Samsung laptop uses MIMO wireless technology

Samsung's X20 laptops will soon ship with Airgo Networks' MIMO wireless chip, a fast next-generation wireless networking technology.

Samsung Electronics will ship its X20 notebook with an embedded wireless LAN (WLAN) chip from Airgo Networks that allows users to speed up wireless connections, Airgo announced Wednesday at Computex.

Airgo has designed a WLAN chipset that uses MIMO (multiple input multiple output) technology to amplify the speed and range of wireless networks. Samsung's X20 laptop PCs will come with Airgo's True MIMO chipset, which works with 802.11a/b/g networks but allows users to connect to WLANs at faster speeds than with current technology, Airgo said in a press release.

MIMO technology improves WLAN speed and range by sending and receiving multiple streams of data over a single channel using two or more antennas. Airgo's MIMO technology enables WLAN connection speeds up to 108M bps (bits per second), according to the company, although real-world connection speeds generally fall short of what WLAN vendors promise.

MIMO technology is slated to become part of 802.11n, the successor to the current crop of WLAN standards that is currently under debate by the Institute of Electrical and Electronic Engineers (IEEE). However, the standards body has yet to reach agreement on exactly what type of MIMO technology will become part of the standard, prompting access point vendors to ship products with MIMO technology without waiting for the standard.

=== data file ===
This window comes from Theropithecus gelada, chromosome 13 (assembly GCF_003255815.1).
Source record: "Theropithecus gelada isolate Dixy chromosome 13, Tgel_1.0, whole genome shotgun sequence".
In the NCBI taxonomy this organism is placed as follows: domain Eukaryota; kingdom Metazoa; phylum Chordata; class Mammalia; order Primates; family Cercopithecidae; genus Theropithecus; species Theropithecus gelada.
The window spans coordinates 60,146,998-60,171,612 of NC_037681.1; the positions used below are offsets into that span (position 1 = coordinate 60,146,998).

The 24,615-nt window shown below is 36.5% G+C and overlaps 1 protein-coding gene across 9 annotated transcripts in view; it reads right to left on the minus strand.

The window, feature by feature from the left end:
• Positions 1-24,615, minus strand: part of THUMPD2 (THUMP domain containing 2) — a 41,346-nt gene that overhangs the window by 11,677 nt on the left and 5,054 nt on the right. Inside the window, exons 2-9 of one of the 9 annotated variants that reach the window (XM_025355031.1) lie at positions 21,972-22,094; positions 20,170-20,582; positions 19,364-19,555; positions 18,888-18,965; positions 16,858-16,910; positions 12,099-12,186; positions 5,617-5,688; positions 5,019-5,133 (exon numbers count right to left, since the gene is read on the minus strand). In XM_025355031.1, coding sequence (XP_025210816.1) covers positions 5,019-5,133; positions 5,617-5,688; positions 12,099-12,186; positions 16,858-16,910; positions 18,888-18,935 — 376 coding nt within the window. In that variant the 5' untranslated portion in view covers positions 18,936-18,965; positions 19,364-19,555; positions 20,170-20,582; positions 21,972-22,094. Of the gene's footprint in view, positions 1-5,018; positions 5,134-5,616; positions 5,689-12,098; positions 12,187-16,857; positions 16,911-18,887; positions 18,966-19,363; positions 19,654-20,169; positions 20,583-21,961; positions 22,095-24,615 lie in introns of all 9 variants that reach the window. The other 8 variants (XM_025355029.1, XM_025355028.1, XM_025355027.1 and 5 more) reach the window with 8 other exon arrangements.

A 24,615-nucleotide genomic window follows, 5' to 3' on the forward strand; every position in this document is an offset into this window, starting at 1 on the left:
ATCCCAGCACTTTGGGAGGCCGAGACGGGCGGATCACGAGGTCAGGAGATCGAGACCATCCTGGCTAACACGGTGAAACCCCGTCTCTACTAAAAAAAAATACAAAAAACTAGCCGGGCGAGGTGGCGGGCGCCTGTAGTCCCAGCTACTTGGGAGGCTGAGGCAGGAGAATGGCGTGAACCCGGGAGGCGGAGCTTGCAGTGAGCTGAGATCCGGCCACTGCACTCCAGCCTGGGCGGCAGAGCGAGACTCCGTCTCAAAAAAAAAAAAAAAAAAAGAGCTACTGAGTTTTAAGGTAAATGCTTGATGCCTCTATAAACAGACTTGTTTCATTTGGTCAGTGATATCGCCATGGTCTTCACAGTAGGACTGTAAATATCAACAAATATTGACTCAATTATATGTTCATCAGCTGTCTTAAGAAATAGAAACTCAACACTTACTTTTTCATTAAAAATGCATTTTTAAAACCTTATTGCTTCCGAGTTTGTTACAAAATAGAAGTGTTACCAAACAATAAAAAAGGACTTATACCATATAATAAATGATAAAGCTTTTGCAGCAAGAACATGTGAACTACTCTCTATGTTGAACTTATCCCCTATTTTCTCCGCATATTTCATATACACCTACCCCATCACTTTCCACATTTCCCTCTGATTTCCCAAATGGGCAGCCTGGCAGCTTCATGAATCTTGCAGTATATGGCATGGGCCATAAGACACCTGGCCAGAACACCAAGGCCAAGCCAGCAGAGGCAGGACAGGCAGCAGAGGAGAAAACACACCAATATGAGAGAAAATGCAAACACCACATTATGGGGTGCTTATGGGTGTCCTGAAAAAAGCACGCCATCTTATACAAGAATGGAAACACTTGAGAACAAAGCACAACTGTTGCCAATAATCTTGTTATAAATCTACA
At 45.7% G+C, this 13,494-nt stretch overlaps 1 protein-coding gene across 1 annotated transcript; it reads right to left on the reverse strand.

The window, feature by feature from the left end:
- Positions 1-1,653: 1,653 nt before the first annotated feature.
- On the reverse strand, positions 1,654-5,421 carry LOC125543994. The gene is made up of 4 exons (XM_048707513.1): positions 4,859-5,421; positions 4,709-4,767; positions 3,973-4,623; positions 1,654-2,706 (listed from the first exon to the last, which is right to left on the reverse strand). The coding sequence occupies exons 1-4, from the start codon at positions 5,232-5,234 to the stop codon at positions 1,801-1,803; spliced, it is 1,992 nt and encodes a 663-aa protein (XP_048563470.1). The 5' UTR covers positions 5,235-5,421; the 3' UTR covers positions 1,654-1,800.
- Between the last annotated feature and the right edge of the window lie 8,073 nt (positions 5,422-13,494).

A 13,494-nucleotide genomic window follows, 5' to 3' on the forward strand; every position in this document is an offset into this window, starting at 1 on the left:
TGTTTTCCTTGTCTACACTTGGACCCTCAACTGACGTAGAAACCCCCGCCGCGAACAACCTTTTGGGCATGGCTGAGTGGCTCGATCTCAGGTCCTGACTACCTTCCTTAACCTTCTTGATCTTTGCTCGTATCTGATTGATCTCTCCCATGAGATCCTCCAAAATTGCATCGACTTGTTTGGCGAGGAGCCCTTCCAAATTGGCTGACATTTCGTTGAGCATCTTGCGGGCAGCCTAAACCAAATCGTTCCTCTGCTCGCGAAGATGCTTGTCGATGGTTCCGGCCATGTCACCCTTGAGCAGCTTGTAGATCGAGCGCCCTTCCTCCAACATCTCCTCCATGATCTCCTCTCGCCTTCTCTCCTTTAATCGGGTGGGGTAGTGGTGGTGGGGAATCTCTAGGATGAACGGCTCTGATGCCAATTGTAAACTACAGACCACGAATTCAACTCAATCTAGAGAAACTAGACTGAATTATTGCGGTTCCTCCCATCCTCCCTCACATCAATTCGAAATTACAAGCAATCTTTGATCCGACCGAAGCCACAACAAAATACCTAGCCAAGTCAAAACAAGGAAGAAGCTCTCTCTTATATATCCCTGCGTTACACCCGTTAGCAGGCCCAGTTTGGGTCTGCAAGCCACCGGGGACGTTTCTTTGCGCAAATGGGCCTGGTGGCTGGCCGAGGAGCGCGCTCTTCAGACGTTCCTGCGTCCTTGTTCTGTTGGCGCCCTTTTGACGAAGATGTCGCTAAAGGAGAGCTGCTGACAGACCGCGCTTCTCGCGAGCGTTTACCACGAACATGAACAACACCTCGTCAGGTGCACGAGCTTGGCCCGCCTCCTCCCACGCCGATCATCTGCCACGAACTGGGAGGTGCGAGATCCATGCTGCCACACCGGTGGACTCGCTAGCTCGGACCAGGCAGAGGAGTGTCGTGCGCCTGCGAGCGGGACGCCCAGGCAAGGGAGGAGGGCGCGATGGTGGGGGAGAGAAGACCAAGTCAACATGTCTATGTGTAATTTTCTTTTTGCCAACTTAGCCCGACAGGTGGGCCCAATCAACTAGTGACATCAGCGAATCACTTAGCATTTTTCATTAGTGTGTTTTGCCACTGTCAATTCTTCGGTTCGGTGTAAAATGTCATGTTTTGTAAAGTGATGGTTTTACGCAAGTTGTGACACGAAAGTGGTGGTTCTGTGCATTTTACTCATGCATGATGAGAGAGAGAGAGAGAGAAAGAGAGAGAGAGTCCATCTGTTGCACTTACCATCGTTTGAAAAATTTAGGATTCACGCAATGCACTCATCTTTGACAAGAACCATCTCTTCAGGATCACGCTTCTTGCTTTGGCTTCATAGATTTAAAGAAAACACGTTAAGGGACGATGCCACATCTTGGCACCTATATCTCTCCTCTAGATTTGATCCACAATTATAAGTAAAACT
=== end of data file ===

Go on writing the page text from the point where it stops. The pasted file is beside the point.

Airgo is advancing one type of MIMO technology before the IEEE, while a group called TGn Sync, composed of companies such as Intel Corp. and Atheros Communications, is pushing a different flavor of MIMO technology. WLAN connections using the 802.11n standard could reach several hundred megabits per second, according the two main proposals.

Even though the standard has not been finalized, laptops and access points with MIMO technology will see improved performance over regular 802.11a/b/g networks because of the multiple antennas, said Will Strauss, principal analyst with Forward Concepts in Tempe, Arizona.

"If you only have MIMO at one end, you've still got two antennas picking up the signal, which improves the signal," Strauss said. The multiple antennas also help a signal break through interference on the transmit side, he said.

If you have MIMO technology on both ends of the connection, the transfer speeds can approach several hundred megabits per second, depending on your environment, Strauss said. These types of speeds are expected to arrive along with the final 802.11n standard, he said.

Samsung sells its notebook PCs throughout Europe and Asia, but a Samsung spokesman based in the U.S. did not have information about where or when the MIMO-equipped X20 laptops would be available. The laptops will not be sold in the U.S., he said.

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